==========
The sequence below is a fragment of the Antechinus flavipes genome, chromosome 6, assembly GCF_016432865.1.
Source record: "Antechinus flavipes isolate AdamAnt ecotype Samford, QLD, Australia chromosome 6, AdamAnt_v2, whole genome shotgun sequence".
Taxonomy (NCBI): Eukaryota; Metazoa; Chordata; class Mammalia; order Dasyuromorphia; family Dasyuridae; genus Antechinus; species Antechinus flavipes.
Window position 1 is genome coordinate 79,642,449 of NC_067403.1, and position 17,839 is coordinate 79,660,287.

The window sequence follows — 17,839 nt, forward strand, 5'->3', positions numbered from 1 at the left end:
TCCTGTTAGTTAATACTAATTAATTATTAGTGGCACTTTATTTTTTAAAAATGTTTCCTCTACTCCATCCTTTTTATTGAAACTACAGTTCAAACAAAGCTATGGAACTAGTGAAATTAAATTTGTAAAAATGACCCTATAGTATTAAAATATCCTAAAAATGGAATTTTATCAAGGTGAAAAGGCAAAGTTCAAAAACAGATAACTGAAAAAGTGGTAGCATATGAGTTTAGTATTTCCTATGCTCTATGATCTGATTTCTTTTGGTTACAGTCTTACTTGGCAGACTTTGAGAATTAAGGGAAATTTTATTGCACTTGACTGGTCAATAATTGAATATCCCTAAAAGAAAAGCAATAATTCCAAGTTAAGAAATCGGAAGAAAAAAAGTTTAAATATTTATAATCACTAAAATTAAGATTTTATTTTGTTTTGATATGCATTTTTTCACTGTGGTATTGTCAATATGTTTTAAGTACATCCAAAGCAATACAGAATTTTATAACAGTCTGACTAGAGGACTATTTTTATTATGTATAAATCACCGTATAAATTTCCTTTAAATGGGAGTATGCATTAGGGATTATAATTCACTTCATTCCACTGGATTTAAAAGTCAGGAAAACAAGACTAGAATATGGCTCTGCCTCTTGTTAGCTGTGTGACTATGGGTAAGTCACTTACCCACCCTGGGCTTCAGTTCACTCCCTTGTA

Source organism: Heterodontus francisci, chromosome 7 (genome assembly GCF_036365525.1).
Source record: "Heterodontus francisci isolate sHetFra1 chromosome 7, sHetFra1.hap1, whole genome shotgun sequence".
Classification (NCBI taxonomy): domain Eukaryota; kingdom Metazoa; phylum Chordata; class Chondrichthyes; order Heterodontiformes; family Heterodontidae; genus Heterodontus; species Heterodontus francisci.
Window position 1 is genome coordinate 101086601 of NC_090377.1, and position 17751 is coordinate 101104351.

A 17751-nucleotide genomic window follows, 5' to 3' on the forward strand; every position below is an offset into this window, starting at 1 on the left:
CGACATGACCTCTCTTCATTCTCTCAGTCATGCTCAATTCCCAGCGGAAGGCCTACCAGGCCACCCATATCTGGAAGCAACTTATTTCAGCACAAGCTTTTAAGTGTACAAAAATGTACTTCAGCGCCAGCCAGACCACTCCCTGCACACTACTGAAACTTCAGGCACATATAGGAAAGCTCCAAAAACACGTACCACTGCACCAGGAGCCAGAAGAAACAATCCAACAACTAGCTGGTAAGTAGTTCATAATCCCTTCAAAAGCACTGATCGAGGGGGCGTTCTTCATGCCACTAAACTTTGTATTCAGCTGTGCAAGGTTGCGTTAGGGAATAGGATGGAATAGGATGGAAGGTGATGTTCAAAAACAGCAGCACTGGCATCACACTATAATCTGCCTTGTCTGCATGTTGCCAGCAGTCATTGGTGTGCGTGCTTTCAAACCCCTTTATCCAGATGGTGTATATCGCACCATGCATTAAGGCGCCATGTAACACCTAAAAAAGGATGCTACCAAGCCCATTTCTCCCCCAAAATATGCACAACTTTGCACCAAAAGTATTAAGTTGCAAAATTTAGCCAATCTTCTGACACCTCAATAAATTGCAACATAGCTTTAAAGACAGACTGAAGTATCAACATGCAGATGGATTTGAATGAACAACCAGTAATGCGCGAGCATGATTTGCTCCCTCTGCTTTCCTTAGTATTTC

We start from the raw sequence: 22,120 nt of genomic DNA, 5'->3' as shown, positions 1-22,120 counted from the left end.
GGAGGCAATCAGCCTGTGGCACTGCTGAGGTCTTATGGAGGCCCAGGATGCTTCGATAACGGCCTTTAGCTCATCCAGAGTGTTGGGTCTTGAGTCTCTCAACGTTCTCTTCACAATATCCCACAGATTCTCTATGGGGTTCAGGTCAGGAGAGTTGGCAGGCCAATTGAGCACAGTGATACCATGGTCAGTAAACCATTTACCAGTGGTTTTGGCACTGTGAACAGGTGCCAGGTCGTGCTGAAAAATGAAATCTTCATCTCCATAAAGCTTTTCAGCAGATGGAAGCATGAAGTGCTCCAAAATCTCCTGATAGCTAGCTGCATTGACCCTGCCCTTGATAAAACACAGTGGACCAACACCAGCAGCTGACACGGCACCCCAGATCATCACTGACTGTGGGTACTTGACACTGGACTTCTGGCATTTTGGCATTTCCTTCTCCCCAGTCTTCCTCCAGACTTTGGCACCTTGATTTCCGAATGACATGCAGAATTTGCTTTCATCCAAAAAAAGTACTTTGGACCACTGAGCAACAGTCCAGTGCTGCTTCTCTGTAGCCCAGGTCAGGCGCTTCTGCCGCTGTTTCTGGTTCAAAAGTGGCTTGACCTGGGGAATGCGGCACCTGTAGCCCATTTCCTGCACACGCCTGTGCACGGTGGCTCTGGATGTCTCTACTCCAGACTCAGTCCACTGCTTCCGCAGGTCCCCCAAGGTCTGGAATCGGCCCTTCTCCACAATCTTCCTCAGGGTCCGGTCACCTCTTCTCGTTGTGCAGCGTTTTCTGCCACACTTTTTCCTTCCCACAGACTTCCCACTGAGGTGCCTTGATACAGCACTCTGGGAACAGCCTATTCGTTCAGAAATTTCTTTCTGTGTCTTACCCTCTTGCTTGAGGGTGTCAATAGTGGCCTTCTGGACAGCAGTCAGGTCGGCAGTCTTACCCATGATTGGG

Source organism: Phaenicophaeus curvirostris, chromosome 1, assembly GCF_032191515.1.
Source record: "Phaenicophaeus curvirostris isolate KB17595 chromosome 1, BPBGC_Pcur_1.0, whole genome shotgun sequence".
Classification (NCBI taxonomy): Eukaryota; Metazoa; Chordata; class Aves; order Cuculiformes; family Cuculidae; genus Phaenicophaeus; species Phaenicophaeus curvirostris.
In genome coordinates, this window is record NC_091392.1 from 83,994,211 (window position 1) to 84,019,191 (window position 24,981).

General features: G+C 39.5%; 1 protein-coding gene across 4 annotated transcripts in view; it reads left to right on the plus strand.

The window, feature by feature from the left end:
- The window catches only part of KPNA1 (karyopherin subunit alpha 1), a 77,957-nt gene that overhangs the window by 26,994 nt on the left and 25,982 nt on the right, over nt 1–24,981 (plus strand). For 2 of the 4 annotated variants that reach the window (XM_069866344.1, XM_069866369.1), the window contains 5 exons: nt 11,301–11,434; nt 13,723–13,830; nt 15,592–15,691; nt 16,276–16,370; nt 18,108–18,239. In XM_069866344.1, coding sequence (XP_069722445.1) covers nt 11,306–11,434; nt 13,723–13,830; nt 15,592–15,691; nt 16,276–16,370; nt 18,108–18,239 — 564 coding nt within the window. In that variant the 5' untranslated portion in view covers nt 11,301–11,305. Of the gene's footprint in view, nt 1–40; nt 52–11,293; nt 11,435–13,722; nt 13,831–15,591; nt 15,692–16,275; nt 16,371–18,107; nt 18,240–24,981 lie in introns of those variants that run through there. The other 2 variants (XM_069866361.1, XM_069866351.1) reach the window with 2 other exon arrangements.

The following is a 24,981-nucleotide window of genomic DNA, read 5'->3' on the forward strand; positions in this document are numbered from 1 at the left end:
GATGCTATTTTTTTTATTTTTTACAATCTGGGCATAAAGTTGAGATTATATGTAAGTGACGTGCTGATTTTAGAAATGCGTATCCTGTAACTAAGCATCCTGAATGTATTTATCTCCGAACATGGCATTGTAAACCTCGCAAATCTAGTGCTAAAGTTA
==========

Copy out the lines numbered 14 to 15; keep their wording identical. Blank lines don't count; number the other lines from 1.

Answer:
GGAGGCAATCAGCCTGTGGCACTGCTGAGGTCTTATGGAGGCCCAGGATGCTTCGATAACGGCCTTTAGCTCATCCAGAGTGTTGGGTCTTGAGTCTCTCAACGTTCTCTTCACAATATCCCACAGATTCTCTATGGGGTTCAGGTCAGGAGAGTTGGCAGGCCAATTGAGCACAGTGATACCATGGTCAGTAAACCATTTACCAGTGGTTTTGGCACTGTGAACAGGTGCCAGGTCGTGCTGAAAAATGAAATCTTCATCTCCATAAAGCTTTTCAGCAGATGGAAGCATGAAGTGCTCCAAAATCTCCTGATAGCTAGCTGCATTGACCCTGCCCTTGATAAAACACAGTGGACCAACACCAGCAGCTGACACGGCACCCCAGATCATCACTGACTGTGGGTACTTGACACTGGACTTCTGGCATTTTGGCATTTCCTTCTCCCCAGTCTTCCTCCAGACTTTGGCACCTTGATTTCCGAATGACATGCAGAATTTGCTTTCATCCAAAAAAAGTACTTTGGACCACTGAGCAACAGTCCAGTGCTGCTTCTCTGTAGCCCAGGTCAGGCGCTTCTGCCGCTGTTTCTGGTTCAAAAGTGGCTTGACCTGGGGAATGCGGCACCTGTAGCCCATTTCCTGCACACGCCTGTGCACGGTGGCTCTGGATGTCTCTACTCCAGACTCAGTCCACTGCTTCCGCAGGTCCCCCAAGGTCTGGAATCGGCCCTTCTCCACAATCTTCCTCAGGGTCCGGTCACCTCTTCTCGTTGTGCAGCGTTTTCTGCCACACTTTTTCCTTCCCACAGACTTCCCACTGAGGTGCCTTGATACAGCACTCTGGGAACAGCCTATTCGTTCAGAAATTTCTTTCTGTGTCTTACCCTCTTGCTTGAGGGTGTCAATAGTGGCCTTCTGGACAGCAGTCAGGTCGGCAGTCTTACCCATGATTGGG

Source organism: Phaenicophaeus curvirostris, chromosome 1, assembly GCF_032191515.1.